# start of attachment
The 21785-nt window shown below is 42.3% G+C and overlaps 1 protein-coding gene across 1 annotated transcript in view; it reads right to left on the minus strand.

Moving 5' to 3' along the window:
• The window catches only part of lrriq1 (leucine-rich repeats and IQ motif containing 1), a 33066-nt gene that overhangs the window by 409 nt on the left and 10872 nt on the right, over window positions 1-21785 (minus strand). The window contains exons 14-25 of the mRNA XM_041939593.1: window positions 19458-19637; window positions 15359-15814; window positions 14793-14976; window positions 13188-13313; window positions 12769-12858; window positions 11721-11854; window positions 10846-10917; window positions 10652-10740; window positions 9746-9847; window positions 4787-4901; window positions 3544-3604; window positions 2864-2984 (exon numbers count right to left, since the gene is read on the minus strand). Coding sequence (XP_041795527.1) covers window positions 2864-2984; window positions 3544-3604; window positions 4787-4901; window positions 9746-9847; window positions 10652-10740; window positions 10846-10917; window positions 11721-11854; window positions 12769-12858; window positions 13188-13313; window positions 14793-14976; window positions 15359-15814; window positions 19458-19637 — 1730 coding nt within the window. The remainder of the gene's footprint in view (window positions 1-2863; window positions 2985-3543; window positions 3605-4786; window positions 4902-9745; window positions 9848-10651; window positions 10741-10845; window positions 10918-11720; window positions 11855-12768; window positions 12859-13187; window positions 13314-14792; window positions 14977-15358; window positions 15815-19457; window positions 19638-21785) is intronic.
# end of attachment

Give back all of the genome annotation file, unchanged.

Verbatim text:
The 21785-nt window shown below is 42.3% G+C and overlaps 1 protein-coding gene across 1 annotated transcript in view; it reads right to left on the minus strand.

Moving 5' to 3' along the window:
• The window catches only part of lrriq1 (leucine-rich repeats and IQ motif containing 1), a 33066-nt gene that overhangs the window by 409 nt on the left and 10872 nt on the right, over window positions 1-21785 (minus strand). The window contains exons 14-25 of the mRNA XM_041939593.1: window positions 19458-19637; window positions 15359-15814; window positions 14793-14976; window positions 13188-13313; window positions 12769-12858; window positions 11721-11854; window positions 10846-10917; window positions 10652-10740; window positions 9746-9847; window positions 4787-4901; window positions 3544-3604; window positions 2864-2984 (exon numbers count right to left, since the gene is read on the minus strand). Coding sequence (XP_041795527.1) covers window positions 2864-2984; window positions 3544-3604; window positions 4787-4901; window positions 9746-9847; window positions 10652-10740; window positions 10846-10917; window positions 11721-11854; window positions 12769-12858; window positions 13188-13313; window positions 14793-14976; window positions 15359-15814; window positions 19458-19637 — 1730 coding nt within the window. The remainder of the gene's footprint in view (window positions 1-2863; window positions 2985-3543; window positions 3605-4786; window positions 4902-9745; window positions 9848-10651; window positions 10741-10845; window positions 10918-11720; window positions 11855-12768; window positions 12859-13187; window positions 13314-14792; window positions 14977-15358; window positions 15815-19457; window positions 19638-21785) is intronic.